Review of Once a Braided River by Barbara Bernstein and Atomic Bamboozle by Jan Haaken

These two important documentaries, although different, are very connected in their opposition to industries that do not care about the health of the people or planet we live on.

Once a Braided River by Barbara Bernstein is essentially a documentary about the dark side of capitalism that takes place along the north reach of the Willamette River in North Portland where the residents were marginalized and the environment decimated.  The documentary traces the history of development and devastation along the reach and the struggle of communities and environmental groups, against the power of industry and government, to make the area a “green working waterfront with good jobs, clean energy and a healthy ecosystem”.

Prior to industrialization the north reach of the Willamette River was a braided river with shallow channels and islands and with high biological diversity.  Many bands of indigenous tribes lived, traveled, hunted and fished in the area and respected the land. They include the Multnomah, Clackamas, Nez Perce and Yakima.  Over time European settlers transformed this reach.  Channels were filled or dredged, wetlands filled in and banks hardened to create a very controlled river.  Industries came in and regarded the river and its floodplain as a dumping ground for wastes creating an extensive superfund site about 10 miles in length.  Today the area is considered an industrial sanctuary and sacrifice zone by the city.  Linnton, located along Highway 30, was once a vibrant and diverse community until it was annexed by the city and industrialized.  Oil trains and pipelines run through the town creating a very hazardous condition for the residents that still live there.  To add insult to injury, they have no beach access and the land owners refuse to allow it.

A major part of the reach is the Critical Energy Infrastructure Hub.  The  tanks in the Hub store 90% of the fossil fuel used in Oregon totaling about 300 million gallons.  The highly explosive and toxic fuels are stored in old tanks, many of which are not built to earthquake specifications. The soils below the tank farms will liquify during a subduction zone or local earthquake.  That plus strong ground shaking will compromise the tanks and associated pipelines spilling their contents onto the ground and into the Willamette River creating an ecological nightmare.

Clean up is complicated due to the large number of stakeholders and the reach has become highly politicized.  It has taken 20 years to develop a clean up plan due to industry stonewalling.  Now that there is a plan there is hope that clean up will happen in the next few years.  The commitment and tenacity of the community to create an alternative plan for the north reach, against seemingly long odds, is inspiring.

Another and even darker side to capitalism is the efforts by the nuclear industry to arise from the dead with their supposedly cleaner and less costly nuclear power plants called Small Modular Nuclear Nuclear Reactors (SMNRs). These lies are debunked in the Atomic Bamboozle, a Jan Haaken documentary about the history of the nuclear power industry in Oregon and Washington.  The Hanford site in Washington, originally built to produce plutonium for bombs, is still contaminated and leaking radioactive material into the groundwater and Columbia River.  How much? The industry is not saying. In 1980 the state of Oregon approved a ballot measure that prohibited new construction and operation of nuclear power generating plants statewide until an adequate location for storage of the wastes has been designated.  But the industry is persistent and in the 2017, 2019 and 2021 legislative sessions they have tried to get the legislature to repeal the entire ballot measure or exempt SMNRs but without success and in 2023 three bills have been introduced to do the same thing.  Our only nuclear power plant (Trojan) was shut down permanently in 1993 due to public pressure and cracks in the steam generator tubes.  We need to continually say no to nuclear power.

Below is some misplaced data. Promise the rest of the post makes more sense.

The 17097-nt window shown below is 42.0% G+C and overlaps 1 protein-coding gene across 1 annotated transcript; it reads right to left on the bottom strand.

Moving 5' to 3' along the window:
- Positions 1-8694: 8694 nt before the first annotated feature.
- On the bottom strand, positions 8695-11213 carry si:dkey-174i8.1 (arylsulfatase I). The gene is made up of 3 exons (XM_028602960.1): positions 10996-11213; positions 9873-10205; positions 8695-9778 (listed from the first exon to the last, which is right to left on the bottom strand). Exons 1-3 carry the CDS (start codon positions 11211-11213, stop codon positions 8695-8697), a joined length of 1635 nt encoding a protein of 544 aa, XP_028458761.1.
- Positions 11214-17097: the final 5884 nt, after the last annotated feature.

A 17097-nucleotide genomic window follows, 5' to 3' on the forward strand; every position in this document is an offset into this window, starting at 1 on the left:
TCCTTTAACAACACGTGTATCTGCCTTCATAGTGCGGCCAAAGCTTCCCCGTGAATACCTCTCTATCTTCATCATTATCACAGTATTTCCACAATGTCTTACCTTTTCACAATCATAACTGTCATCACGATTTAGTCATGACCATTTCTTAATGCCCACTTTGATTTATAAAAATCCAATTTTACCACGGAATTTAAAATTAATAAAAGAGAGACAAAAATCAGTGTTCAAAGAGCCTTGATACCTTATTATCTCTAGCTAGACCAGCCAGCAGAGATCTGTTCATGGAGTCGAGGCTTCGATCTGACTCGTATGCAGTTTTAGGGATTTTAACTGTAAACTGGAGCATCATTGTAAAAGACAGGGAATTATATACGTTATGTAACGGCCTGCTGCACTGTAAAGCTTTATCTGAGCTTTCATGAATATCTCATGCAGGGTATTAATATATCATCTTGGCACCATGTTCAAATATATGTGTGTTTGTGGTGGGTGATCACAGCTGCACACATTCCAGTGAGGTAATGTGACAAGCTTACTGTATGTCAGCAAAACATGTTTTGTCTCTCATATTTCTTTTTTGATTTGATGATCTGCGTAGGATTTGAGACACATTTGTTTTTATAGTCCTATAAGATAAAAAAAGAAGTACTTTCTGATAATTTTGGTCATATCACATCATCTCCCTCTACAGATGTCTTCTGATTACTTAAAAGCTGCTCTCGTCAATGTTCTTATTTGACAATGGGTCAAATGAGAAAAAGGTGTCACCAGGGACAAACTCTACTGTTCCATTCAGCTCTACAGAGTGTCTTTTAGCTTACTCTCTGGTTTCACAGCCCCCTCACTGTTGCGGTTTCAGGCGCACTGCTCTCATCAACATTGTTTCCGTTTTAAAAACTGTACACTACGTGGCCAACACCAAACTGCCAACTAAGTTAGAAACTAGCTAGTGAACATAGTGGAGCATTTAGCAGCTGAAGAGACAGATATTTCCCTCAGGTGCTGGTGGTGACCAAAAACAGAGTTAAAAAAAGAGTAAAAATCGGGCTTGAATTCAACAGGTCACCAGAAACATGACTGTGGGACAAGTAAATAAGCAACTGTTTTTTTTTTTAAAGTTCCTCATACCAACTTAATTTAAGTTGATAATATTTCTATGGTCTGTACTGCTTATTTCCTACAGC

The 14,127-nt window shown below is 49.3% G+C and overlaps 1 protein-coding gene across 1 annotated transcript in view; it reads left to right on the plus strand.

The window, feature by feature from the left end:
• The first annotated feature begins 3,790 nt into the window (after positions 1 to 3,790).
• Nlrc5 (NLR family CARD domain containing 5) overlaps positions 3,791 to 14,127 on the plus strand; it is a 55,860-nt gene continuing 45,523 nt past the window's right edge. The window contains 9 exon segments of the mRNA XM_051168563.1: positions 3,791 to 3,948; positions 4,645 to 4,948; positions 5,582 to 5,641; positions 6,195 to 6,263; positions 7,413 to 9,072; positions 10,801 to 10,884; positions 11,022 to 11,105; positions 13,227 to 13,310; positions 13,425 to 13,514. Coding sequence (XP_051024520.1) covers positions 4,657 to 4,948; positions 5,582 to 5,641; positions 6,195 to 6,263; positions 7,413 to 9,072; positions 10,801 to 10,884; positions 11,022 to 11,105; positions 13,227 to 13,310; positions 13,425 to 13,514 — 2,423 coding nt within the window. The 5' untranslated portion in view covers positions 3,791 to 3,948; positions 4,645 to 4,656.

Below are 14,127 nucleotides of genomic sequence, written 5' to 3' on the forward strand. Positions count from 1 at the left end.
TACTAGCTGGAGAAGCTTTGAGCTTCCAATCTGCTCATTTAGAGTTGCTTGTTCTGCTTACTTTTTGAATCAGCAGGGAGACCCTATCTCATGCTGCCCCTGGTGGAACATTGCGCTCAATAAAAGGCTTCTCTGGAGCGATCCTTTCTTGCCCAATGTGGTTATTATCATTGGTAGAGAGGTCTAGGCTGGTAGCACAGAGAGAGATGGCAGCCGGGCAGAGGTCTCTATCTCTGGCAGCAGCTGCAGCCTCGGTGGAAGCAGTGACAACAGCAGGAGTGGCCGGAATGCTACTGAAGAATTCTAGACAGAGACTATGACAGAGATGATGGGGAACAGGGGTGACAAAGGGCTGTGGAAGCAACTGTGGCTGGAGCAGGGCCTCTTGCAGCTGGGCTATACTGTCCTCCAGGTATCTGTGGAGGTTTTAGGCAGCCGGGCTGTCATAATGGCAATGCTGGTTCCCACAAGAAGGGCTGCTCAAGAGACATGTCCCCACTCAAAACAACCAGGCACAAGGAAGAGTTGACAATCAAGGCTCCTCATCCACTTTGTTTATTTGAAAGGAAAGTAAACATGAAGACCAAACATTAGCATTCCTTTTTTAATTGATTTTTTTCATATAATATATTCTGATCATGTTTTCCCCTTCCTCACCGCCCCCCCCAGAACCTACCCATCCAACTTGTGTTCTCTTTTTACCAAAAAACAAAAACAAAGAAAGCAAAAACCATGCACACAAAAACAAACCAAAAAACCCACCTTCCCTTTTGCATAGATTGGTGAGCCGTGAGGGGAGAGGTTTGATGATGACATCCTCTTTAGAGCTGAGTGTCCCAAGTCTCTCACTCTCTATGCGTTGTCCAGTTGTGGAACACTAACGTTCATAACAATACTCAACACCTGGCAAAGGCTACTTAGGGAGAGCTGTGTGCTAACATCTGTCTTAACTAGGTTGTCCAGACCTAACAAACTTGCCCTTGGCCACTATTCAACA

In conclusion, capitalism is an economic and political system that is an existential threat to the survival of humans and the earth’s ecosystems.  Profit is capitalism’s only reason for existence and damn the public or nature that complains or gets in its way.  Most importantly, other economic and political systems exist, or are yet to be developed, that would be much better for the long term health of people and the planet.  We do not have to accept capitalism as the only game in town.  I highly recommend watching both documentaries and actively oppose capitalism no matter where it rears its ugly head and say yes to a more sustainable and equitable world.

No LUCS for Zenith: Public Testimony to Council

[Harlan Shober and annie capestany testified to the Portland City Council on February 8, 2023.]

Harlan’s testimony:

Hello, Mayor Wheeler and Council members. My name is Harlan Shober.

I was in this room when City Council voted to ban expanding fossil fuel infrastructure. Then I watched Zenith expand its capacity many times over – all without proper permits. Last year when they needed a Land Use Compatibility Statement, you recognized that their operations don’t fit with Portland’s plan, and you denied the LUCS. Zenith appealed, but they lost at every legal turn.

Then, in what to many of us felt like a sneaky move, you snatched defeat from the jaws of victory and granted Zenith a LUCS based on their promise to convert to renewables in five years. Why? Regular citizens have to conclude that your real loyalties belong to big business. All the testimony from neighborhood associations, social justice groups, congregations, and climate organizations counts for nothing. It looks like your real marching orders come from the Portland Business Alliance and Zenith’s lawyers at Stoel Rives.